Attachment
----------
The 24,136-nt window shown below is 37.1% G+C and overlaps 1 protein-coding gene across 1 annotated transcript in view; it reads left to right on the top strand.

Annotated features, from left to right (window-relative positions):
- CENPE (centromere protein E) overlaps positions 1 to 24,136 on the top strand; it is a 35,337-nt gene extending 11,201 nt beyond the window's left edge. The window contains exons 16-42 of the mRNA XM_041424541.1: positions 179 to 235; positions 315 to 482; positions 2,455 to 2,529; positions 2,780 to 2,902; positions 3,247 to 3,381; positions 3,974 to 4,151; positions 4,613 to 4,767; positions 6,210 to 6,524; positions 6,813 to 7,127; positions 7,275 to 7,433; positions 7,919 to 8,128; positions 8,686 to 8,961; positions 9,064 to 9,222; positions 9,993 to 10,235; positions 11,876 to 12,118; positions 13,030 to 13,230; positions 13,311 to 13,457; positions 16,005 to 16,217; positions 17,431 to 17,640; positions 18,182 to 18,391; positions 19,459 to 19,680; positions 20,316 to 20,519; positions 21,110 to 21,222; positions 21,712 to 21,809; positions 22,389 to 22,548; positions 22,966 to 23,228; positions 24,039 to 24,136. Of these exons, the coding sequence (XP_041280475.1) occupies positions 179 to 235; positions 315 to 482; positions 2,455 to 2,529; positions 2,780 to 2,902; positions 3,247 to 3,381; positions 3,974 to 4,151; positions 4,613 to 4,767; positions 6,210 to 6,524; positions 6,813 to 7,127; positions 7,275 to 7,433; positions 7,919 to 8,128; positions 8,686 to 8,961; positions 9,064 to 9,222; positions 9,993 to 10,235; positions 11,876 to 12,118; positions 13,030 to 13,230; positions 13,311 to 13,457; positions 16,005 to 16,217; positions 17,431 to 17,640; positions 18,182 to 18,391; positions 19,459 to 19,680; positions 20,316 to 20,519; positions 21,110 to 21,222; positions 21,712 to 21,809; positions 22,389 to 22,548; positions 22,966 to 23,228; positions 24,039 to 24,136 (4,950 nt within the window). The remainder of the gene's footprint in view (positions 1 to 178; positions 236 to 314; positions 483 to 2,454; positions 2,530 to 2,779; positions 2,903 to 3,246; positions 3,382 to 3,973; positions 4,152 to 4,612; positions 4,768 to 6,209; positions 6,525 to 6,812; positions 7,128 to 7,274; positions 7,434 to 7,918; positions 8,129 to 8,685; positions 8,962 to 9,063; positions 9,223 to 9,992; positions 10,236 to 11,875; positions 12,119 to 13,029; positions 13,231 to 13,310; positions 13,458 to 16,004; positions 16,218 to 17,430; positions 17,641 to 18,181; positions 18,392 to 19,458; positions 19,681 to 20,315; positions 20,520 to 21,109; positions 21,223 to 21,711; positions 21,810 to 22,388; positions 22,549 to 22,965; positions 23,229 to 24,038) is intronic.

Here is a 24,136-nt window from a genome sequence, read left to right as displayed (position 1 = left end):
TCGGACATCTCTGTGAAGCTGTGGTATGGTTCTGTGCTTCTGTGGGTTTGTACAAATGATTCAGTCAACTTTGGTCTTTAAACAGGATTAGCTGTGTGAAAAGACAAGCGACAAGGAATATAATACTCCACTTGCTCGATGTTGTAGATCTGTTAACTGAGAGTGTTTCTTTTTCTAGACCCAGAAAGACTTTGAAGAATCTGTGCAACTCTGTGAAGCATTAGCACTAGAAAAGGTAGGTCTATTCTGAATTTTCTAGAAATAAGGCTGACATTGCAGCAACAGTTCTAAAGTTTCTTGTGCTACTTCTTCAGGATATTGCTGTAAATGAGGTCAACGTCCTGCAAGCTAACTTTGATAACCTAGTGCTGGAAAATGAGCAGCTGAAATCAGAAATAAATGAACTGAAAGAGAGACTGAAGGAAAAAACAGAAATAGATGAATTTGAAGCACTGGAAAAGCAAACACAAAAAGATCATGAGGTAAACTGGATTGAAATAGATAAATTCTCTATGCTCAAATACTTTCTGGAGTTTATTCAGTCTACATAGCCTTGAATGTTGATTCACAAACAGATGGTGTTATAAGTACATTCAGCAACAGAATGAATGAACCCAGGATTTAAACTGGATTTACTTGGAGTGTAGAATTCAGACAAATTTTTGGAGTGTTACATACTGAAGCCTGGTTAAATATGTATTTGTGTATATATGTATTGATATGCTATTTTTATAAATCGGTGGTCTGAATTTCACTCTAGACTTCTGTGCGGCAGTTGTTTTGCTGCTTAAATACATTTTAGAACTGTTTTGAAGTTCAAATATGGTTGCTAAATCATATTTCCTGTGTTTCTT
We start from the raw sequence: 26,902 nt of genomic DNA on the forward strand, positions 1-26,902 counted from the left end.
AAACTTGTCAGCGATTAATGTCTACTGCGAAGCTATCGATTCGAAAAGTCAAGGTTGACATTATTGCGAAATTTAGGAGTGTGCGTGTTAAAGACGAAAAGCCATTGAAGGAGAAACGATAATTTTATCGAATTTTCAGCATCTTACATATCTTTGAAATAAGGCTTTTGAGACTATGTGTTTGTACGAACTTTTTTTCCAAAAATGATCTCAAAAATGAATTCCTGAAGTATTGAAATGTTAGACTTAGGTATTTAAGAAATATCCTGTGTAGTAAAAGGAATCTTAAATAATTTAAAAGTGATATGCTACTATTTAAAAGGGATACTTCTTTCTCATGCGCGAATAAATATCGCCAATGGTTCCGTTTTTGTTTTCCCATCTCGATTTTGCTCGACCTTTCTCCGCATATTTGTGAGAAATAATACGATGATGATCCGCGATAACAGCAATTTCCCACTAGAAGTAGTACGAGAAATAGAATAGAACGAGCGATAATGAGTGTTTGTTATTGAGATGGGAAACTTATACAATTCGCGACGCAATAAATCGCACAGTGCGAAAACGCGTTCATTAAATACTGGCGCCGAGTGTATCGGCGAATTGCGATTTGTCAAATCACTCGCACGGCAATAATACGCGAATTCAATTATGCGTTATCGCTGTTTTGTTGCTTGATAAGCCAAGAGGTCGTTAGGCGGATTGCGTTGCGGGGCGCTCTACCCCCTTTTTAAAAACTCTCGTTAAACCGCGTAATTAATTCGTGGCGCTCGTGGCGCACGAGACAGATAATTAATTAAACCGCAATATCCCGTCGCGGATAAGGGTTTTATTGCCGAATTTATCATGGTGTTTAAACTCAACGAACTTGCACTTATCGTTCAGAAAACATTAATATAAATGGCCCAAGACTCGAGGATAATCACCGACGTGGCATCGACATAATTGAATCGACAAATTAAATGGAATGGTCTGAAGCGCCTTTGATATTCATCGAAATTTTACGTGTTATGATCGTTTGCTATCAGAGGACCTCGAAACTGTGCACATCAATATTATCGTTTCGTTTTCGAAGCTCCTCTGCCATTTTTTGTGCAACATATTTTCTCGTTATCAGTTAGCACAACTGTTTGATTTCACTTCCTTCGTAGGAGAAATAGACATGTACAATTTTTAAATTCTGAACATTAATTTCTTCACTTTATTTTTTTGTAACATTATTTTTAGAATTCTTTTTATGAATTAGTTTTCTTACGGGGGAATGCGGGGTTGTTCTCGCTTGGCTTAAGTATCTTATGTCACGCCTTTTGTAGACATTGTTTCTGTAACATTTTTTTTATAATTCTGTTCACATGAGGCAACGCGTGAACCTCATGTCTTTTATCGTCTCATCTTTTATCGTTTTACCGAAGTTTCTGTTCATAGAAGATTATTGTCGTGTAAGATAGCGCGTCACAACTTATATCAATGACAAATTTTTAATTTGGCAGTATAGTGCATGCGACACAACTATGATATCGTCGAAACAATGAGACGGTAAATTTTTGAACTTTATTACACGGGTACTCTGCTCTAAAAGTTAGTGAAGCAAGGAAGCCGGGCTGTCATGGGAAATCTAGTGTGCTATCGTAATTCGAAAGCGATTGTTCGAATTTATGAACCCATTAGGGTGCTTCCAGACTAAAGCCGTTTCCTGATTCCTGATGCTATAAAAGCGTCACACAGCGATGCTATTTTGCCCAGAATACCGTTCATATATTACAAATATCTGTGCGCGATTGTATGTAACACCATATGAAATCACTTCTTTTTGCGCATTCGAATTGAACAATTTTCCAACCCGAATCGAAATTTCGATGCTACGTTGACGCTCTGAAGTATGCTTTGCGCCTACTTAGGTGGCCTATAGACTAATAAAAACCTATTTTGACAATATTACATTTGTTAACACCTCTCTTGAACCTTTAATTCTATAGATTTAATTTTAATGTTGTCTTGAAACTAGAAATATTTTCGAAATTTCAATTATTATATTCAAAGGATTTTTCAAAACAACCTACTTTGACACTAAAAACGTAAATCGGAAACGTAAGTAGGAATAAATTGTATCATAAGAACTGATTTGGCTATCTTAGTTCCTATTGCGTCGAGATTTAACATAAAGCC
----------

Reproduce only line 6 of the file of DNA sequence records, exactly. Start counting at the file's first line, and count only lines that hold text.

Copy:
We start from the raw sequence: 26,902 nt of genomic DNA on the forward strand, positions 1-26,902 counted from the left end.